Tags: mp3

22

sparkline

Tuesday, February 7th, 2017

Audio book

I’ve recorded each chapter of Resilient Web Design as MP3 files that I’ve been releasing once a week. The final chapter is recorded and released so my audio work is done here.

If you want subscribe to the podcast, pop this RSS feed into your podcast software of choice. Or use one of these links:

Or if you can have it as one single MP3 file to listen to as an audio book. It’s two hours long.

So, for those keeping count, the book is now available as HTML, PDF, EPUB, MOBI, and MP3.

Tuesday, October 26th, 2010

Playbutton

A wearable read-only music player that's a badge. Kind of awesome.

Wednesday, October 13th, 2010

Dirpy Studio Beta - Internet DVR - Convert Youtube Videos to Mp3s

A very handy tool for converting YouTube videos to MP3.

Monday, September 27th, 2010

Delivering Sorrow

Hot on the heels of the work for St. Paul’s School, I’ve been tweaking the media queries for the Salter Cane website. I was switching the site over to using HTML5 structural elements anyway, so I figured I’d meddle with the CSS while I was at it.

Once again, the fact that the site was already using percentages made the process very straightforward. Depending on the viewport width, the layout changes from three columns to two columns to one column.

Salter Cane (1440) Salter Cane (1024) Salter Cane (760) Salter Cane (480)

And once again, I didn’t remove any content for small screen devices. The natural language navigation at the top of the page—now correctly ensconced in a nav element—really comes into its own in the linearised layout, allowing for quick access to different sections of the document.

The timing of all this optimisation is fortuitous. The second Salter Cane album has just been released: it’s called Sorrow.

It already has some fans. Shaun said:

The Truth Is Nothing sounds like Leonard Cohen, Johnny Cash and Arcade Fire had a musical transporter accident. can’t stop listening to it.

Lachlan is equally enthusiastic. If you like what you hear, you can buy the physical album from CD Baby or buy the digital album from iTunes. It will be available on Spotify and Amazon soon.

All the songs are licensed under a Creative Commons attribution license which means that they are . I’m looking forward to seeing where they end up.

You can listen to the whole album on the Salter Cane site using a Flash MP3 player. The documentation for Audio Player reads:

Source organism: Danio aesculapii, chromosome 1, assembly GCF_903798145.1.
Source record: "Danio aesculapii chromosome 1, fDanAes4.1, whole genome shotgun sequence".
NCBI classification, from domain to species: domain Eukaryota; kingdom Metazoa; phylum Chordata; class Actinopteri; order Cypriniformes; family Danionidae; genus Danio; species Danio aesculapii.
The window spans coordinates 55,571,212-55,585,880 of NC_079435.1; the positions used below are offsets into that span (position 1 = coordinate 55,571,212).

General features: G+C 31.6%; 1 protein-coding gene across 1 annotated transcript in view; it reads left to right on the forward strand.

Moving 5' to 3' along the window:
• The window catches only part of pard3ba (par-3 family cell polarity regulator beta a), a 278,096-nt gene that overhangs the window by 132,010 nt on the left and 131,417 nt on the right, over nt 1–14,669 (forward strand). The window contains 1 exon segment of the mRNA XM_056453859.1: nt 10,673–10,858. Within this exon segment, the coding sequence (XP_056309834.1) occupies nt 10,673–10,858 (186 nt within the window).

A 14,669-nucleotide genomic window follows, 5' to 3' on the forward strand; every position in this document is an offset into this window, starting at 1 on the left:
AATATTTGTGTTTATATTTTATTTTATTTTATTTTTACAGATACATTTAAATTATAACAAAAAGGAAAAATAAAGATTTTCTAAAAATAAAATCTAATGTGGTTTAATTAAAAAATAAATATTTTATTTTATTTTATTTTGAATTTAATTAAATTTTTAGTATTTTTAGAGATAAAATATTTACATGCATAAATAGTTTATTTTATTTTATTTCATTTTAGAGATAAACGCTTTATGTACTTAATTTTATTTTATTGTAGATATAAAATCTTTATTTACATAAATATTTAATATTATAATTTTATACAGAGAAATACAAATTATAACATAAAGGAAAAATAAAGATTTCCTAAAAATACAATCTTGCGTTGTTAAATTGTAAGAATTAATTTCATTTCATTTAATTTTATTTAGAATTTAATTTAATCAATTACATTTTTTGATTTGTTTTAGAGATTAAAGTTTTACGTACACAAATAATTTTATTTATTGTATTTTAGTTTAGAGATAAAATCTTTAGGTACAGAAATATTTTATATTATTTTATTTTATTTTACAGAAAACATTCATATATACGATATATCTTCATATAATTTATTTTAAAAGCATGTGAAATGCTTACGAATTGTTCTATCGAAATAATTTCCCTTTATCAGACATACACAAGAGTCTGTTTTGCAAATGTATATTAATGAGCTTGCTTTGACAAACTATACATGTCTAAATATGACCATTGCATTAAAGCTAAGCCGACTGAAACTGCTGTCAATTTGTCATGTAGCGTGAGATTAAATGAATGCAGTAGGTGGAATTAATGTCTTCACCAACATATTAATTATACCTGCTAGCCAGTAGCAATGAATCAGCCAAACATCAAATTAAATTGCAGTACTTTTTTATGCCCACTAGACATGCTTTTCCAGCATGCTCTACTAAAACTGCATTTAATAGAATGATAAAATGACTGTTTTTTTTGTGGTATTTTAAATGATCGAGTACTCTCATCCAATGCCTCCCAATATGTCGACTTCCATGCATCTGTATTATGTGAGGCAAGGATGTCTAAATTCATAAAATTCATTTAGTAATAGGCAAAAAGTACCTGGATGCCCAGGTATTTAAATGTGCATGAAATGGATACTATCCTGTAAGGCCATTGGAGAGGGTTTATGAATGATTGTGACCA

To insert a player on the page, place an HTML element and give it a unique ID. This element will be replaced with a player. If the browser doesn’t support Audio Player, the element will not be replaced so use it to show alternative content (maybe a message telling the user to download Flash).

The example code looks like this:

<p id="audioplayer_1">Alternative content</p>
<script type="text/javascript">
AudioPlayer.embed("audioplayer_1", {soundFile: "file.mp3"});
</script>

But rather than using a P element, I used the HTML5 audio element:

<audio id="audioplayer_1" src="file.mp3" controls="controls" preload="none">
</audio>  
<script>  
AudioPlayer.embed("audioplayer_1", {soundFile: "file.mp3"});  
</script>

That way, browsers with Flash installed get the plugin while other devices—like, say, the iPhone, iPod and iPad—get the native audio player.

Audio

Whatever device you’re using, enjoy listening to Sorrow by Salter Cane.

Sunday, March 29th, 2009

Amazon.com MP3 Downloads: Free Indie Sampler Bonanza

Indie compilations for you to download for free.

Friday, January 11th, 2008

Creating Proprietary Content is Like 'Writing in Sand' | Compiler from Wired.com

Tantek talks about the importance of open media for the longevity of data.

Friday, November 2nd, 2007

Episode 21 - .net magazine

I had a chat with Paul Boag this morning and now the podcast episode is online. Me, Paul Hammond, Drew McLellan and Christian Heilmann discuss APIs.

Wednesday, September 26th, 2007

Amazapple

Amazon is selling MP3s. Right now it’s US only (and I’ve got a sneaky US account on the side) but hopefully this will reach foreign shores before too long. Straight out of the starting gate, they’ve got about 2 million songs on offer. Every single one of those songs is encoded at 256kbps with no DRM. It’s that last detail that makes this such a big deal.

I’ve never been able to get my head around the justifications for DRM. In the past, I have been literally sitting in front of my computer with my credit card in hand, eager to spend money on music I love. But rather than greet me with open arms, services like iTunes instead treat me with suspicion, demanding that they get to call the shots about how I can use music that I’ve bought.

For a really egregious example of where this can lead, take note that Virgin Digital is shutting down: